A team of emergency nurses from University of Louisville Hospital took first place in a state competition of emergency medical skills.
UofL Hospital beat six other teams from hospitals in the region to take top honors in the “SIM WARS” emergency simulation competition. The competition took place this month at a continuing education conference held by the Kentucky State Council of the Emergency Nurses Association at The Campbell House in Lexington.
Each team of four emergency nurses was presented with an emergency scenario in which they had to apply their skills to save a patient. The patient was a life-like mannequin programmed to talk and interact with the team, telling them what was wrong and where he was hurt. The mannequin had a heartbeat and was breathing as a person in distress would.
The team made an assessment and treated the mannequin in detail, just as they would a real patient that was brought in by EMS. The competition took place in front of a panel that was in the room, judging their skills and timing.
The team from UofL Hospital included Frankie Parra, Beth Sum, Nate Davison and Bridget Genardi, all BSN. “I have to say I am really proud of these guys,” said Patricia “Trish” Higgins, interim director of emergency services for UofL Hospital. “It meant a lot for them to win.”
The Emergency Nurses Association was formed for nurses in emergency health care to pool resources, set standards and improve emergency nursing, and currently has more than 40,000 members in more than 35 countries. Its mission is to advocate for patient safety and excellence in emergency nursing. The association has chapters in each state, and three chapters in Kentucky.
SIMS WARS was sponsored and judged by Air Evac Lifeteam, an air ambulance company.
Parra, who is the emergency nurse educator at UofL Hospital responsible for training new nurses, said he had attended the conference last year and wanted to return home this year with a win. Parra has been an emergency nurse for seven years, and at the hospital for nine.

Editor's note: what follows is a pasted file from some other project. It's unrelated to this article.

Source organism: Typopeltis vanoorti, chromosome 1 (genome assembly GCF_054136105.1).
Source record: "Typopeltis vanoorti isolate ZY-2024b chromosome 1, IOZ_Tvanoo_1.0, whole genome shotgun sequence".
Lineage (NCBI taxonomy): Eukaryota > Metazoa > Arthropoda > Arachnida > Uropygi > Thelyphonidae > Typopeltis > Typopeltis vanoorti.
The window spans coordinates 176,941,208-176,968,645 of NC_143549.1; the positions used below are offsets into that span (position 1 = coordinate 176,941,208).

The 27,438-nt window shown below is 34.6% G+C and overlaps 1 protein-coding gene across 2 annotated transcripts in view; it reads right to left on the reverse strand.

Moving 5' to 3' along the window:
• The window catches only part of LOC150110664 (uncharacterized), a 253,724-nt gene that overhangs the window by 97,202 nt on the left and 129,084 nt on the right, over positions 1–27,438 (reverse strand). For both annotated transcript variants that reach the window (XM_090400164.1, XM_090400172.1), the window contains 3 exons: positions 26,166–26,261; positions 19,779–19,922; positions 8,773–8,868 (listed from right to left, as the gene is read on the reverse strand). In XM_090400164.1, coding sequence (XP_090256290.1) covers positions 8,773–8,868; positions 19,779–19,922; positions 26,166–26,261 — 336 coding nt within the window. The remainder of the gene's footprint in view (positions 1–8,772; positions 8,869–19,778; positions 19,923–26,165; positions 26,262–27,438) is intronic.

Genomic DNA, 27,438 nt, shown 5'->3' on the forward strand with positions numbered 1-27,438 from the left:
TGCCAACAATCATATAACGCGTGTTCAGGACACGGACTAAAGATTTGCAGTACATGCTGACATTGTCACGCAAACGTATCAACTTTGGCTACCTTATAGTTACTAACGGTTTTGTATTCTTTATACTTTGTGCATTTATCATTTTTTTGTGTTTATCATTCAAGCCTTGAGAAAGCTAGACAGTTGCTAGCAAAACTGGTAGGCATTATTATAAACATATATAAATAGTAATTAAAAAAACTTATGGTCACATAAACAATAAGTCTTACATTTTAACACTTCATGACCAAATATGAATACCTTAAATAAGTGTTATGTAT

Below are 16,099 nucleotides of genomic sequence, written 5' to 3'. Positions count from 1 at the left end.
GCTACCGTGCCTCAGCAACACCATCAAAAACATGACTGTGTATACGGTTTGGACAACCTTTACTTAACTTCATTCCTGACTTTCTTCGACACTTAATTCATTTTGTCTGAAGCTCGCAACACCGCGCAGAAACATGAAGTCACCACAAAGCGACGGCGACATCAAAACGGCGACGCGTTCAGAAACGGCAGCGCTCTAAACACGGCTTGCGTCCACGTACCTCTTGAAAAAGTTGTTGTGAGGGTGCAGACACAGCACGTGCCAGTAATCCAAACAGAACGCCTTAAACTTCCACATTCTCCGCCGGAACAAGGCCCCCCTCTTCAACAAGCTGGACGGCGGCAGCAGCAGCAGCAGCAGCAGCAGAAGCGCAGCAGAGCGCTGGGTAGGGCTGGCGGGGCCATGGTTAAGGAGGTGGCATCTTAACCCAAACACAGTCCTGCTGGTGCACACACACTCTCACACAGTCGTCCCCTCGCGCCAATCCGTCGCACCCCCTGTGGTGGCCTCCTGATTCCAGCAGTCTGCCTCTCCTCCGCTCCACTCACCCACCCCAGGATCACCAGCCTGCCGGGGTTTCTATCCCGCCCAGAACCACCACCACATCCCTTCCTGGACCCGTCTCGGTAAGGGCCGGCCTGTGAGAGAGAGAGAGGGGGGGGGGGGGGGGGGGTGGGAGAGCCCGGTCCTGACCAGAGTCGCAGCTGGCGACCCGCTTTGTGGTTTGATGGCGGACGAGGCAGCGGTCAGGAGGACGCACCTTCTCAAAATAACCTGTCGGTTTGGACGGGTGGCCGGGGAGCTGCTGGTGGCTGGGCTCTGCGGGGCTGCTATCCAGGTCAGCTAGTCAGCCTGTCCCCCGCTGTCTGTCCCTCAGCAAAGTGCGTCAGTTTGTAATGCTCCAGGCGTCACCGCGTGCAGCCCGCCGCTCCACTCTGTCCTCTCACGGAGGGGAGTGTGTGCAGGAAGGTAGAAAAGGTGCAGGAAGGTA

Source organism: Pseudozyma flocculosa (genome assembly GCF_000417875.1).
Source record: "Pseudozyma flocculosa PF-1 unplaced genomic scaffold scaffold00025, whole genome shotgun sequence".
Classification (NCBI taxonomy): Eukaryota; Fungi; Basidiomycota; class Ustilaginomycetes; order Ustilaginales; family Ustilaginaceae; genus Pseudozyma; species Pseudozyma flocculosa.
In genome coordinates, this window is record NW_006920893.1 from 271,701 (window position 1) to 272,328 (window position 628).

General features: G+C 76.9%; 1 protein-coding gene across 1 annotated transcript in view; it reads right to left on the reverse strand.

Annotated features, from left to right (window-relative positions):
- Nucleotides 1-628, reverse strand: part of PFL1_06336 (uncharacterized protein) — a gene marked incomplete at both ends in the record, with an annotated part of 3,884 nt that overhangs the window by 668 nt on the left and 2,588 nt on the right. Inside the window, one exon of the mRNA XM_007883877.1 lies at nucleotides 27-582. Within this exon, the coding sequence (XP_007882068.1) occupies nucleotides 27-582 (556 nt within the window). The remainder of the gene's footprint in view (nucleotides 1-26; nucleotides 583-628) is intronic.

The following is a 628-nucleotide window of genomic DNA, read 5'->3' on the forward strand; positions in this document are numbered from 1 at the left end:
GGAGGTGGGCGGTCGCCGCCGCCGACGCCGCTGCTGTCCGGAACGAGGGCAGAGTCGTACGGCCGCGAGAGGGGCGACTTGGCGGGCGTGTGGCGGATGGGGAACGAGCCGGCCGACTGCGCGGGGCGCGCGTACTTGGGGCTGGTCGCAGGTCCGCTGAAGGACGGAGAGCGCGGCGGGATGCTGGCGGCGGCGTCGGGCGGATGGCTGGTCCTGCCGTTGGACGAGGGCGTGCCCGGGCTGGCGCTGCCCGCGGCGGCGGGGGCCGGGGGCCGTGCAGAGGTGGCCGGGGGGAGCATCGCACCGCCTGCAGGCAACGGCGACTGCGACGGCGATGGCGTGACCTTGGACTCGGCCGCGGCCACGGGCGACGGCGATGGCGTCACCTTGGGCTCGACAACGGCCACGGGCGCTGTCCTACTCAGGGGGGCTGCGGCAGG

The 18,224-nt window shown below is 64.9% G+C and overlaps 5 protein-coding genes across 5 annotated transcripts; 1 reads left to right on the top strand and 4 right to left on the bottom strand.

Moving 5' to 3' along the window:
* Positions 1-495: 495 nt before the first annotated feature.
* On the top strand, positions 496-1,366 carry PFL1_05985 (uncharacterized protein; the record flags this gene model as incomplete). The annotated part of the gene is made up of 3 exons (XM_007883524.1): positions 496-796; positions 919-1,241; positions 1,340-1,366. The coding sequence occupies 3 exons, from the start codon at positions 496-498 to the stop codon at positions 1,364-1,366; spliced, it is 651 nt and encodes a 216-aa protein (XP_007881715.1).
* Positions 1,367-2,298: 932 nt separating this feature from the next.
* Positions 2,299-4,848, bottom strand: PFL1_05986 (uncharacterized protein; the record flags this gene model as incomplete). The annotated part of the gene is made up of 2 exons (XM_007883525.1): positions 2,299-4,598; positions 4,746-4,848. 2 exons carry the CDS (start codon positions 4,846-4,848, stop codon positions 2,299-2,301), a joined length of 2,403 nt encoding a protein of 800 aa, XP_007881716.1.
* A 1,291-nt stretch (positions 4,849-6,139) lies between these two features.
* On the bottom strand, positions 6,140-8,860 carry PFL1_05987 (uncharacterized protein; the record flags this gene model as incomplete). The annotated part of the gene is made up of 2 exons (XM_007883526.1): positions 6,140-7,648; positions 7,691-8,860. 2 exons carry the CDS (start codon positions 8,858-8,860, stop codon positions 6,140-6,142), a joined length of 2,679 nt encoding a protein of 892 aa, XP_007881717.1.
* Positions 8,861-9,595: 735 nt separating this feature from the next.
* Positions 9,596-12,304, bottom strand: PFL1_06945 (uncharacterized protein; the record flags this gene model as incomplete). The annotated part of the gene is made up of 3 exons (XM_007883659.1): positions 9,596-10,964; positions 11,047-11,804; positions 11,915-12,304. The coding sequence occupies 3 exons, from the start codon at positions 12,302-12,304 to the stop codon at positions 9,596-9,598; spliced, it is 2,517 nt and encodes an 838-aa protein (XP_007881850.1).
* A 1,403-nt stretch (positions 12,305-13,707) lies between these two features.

“It’s neat to put our name out there and what we do,” Parra said. “We focus our training on what it would be like in real life.”
He said it takes a special type of person to be an emergency nurse. “You have to be flexible, and handle whatever comes at you,” he said. “It can start as an easy day, but very quickly turn around. It’s all about being ready. You have to be prepared for the worst.”
While he trains new nurses, he said the rest of the team would have been just fine in the competition without him.
“They are very talented,” he said.
Higgins said Parra and the team are part of a younger, up-and-coming generation of emergency nurses.
“This is how we work every day,” said Higgins, who has worked in emergency medicine for 17 years. “There is a lot of teamwork in the emergency department. I’ve worked in a lot of other emergency departments, and I’ve really noticed the teamwork here. The ER nurses here are a special group.”
Sum has been an ER nurse for a year after graduating from college. Parra said that speaks to Sum’s talents.
“To work at a Level 1 trauma center as a new graduate is quite a challenge and accomplishment,” Parra said. “Those like Beth who do really have what it takes, it’s an elite group of nurses.”
Sum said she loves her job.
“You never know what you are going to get. It’s a lot of variety, but you have to be able to handle the stress.
“It’s a great group of people to work with. Just when you think you’re flooded, there are three people behind you saying, ‘How can I help?’ That’s what makes us different.”
She and Parra said that in the end, it’s all about the patient.
“We have to be prepared – for them,” Parra said. “They are the motivation for the good work we do here.”